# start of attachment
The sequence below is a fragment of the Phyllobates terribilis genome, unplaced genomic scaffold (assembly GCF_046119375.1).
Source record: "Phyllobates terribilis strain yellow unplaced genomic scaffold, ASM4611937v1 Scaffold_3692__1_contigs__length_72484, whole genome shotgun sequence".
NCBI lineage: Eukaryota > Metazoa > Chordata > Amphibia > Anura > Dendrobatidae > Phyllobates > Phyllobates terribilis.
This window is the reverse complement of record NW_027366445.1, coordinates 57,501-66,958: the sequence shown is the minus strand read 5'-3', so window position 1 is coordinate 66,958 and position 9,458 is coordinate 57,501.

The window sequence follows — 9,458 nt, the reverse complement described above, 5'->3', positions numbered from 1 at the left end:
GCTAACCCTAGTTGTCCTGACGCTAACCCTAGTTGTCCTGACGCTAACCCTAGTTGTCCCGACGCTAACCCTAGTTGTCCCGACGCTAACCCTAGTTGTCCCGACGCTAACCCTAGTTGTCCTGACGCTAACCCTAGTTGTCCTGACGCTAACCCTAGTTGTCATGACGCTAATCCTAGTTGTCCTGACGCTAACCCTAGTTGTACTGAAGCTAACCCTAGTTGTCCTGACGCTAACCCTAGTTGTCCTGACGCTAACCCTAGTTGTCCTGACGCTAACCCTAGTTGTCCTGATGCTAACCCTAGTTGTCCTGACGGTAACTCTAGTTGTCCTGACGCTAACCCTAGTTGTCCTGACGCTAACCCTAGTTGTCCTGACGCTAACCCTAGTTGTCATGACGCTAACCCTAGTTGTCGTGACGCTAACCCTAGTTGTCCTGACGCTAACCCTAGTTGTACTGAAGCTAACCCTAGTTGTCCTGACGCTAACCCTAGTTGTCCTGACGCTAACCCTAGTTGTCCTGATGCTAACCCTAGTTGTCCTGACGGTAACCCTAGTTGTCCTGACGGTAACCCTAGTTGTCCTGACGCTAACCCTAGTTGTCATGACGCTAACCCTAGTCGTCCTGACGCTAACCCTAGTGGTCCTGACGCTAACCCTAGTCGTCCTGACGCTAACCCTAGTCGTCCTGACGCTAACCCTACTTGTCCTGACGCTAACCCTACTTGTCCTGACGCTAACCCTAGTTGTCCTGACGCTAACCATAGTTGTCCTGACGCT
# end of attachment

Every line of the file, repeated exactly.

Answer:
The sequence below is a fragment of the Phyllobates terribilis genome, unplaced genomic scaffold (assembly GCF_046119375.1).
Source record: "Phyllobates terribilis strain yellow unplaced genomic scaffold, ASM4611937v1 Scaffold_3692__1_contigs__length_72484, whole genome shotgun sequence".
NCBI lineage: Eukaryota > Metazoa > Chordata > Amphibia > Anura > Dendrobatidae > Phyllobates > Phyllobates terribilis.
This window is the reverse complement of record NW_027366445.1, coordinates 57,501-66,958: the sequence shown is the minus strand read 5'-3', so window position 1 is coordinate 66,958 and position 9,458 is coordinate 57,501.

The window sequence follows — 9,458 nt, the reverse complement described above, 5'->3', positions numbered from 1 at the left end:
GCTAACCCTAGTTGTCCTGACGCTAACCCTAGTTGTCCTGACGCTAACCCTAGTTGTCCCGACGCTAACCCTAGTTGTCCCGACGCTAACCCTAGTTGTCCCGACGCTAACCCTAGTTGTCCTGACGCTAACCCTAGTTGTCCTGACGCTAACCCTAGTTGTCATGACGCTAATCCTAGTTGTCCTGACGCTAACCCTAGTTGTACTGAAGCTAACCCTAGTTGTCCTGACGCTAACCCTAGTTGTCCTGACGCTAACCCTAGTTGTCCTGACGCTAACCCTAGTTGTCCTGATGCTAACCCTAGTTGTCCTGACGGTAACTCTAGTTGTCCTGACGCTAACCCTAGTTGTCCTGACGCTAACCCTAGTTGTCCTGACGCTAACCCTAGTTGTCATGACGCTAACCCTAGTTGTCGTGACGCTAACCCTAGTTGTCCTGACGCTAACCCTAGTTGTACTGAAGCTAACCCTAGTTGTCCTGACGCTAACCCTAGTTGTCCTGACGCTAACCCTAGTTGTCCTGATGCTAACCCTAGTTGTCCTGACGGTAACCCTAGTTGTCCTGACGGTAACCCTAGTTGTCCTGACGCTAACCCTAGTTGTCATGACGCTAACCCTAGTCGTCCTGACGCTAACCCTAGTGGTCCTGACGCTAACCCTAGTCGTCCTGACGCTAACCCTAGTCGTCCTGACGCTAACCCTACTTGTCCTGACGCTAACCCTACTTGTCCTGACGCTAACCCTAGTTGTCCTGACGCTAACCATAGTTGTCCTGACGCT